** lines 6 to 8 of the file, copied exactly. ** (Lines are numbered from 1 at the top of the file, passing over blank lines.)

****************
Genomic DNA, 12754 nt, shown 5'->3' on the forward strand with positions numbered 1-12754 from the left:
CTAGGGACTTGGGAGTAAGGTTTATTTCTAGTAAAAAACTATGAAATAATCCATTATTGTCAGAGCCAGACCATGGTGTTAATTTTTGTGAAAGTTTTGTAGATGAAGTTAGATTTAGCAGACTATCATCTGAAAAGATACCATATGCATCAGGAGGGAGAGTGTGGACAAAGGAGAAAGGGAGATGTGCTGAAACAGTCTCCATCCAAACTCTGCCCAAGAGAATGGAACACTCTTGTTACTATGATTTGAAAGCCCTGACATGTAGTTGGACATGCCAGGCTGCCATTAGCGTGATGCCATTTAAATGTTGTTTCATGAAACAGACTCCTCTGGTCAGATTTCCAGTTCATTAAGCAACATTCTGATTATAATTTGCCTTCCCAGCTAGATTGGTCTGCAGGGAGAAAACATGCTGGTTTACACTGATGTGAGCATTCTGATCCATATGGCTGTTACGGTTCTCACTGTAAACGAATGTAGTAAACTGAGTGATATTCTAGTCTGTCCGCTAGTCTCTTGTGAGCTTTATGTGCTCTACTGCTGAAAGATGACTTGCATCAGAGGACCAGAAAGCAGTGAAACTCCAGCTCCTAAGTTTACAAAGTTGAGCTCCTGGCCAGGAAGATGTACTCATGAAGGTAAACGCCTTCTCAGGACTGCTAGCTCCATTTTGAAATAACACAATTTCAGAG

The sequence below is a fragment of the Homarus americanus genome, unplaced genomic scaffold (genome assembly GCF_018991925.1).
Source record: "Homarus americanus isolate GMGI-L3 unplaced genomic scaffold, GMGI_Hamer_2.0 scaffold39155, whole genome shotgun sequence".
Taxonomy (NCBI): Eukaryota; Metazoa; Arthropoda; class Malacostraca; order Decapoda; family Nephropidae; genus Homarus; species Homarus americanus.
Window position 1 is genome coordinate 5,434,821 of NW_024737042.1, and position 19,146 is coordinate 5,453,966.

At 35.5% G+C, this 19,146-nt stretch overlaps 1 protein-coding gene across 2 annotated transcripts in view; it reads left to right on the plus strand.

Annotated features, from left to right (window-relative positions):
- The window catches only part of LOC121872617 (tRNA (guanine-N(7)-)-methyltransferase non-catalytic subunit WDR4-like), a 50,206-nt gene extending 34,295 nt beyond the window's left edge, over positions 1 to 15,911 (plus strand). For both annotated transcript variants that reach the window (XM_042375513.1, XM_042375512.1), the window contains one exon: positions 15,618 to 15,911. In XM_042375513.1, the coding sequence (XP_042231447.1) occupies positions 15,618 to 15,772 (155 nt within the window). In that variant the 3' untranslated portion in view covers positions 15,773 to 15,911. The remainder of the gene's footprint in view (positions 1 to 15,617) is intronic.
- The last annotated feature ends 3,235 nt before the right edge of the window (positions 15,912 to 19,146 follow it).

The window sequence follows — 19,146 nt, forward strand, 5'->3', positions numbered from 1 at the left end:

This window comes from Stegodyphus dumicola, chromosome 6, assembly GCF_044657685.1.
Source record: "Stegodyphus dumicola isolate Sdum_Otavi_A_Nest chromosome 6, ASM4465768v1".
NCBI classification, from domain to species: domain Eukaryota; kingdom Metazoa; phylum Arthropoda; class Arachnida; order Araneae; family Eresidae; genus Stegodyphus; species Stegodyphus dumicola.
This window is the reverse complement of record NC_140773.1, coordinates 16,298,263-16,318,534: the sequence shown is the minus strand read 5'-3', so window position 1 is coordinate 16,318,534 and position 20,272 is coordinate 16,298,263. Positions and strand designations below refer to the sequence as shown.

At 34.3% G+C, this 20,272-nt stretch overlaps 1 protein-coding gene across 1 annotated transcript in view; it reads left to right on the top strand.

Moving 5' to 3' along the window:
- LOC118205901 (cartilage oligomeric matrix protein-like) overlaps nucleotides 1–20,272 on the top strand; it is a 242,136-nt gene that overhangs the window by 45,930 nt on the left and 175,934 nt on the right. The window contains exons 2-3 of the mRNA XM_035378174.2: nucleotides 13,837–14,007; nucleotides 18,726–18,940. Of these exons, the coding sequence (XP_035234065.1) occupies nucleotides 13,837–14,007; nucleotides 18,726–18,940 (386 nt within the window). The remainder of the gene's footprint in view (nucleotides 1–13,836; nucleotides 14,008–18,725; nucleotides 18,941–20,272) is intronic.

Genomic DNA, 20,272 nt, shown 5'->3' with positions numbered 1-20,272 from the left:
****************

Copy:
Window position 1 is genome coordinate 5,434,821 of NW_024737042.1, and position 19,146 is coordinate 5,453,966.

At 35.5% G+C, this 19,146-nt stretch overlaps 1 protein-coding gene across 2 annotated transcripts in view; it reads left to right on the plus strand.

Annotated features, from left to right (window-relative positions):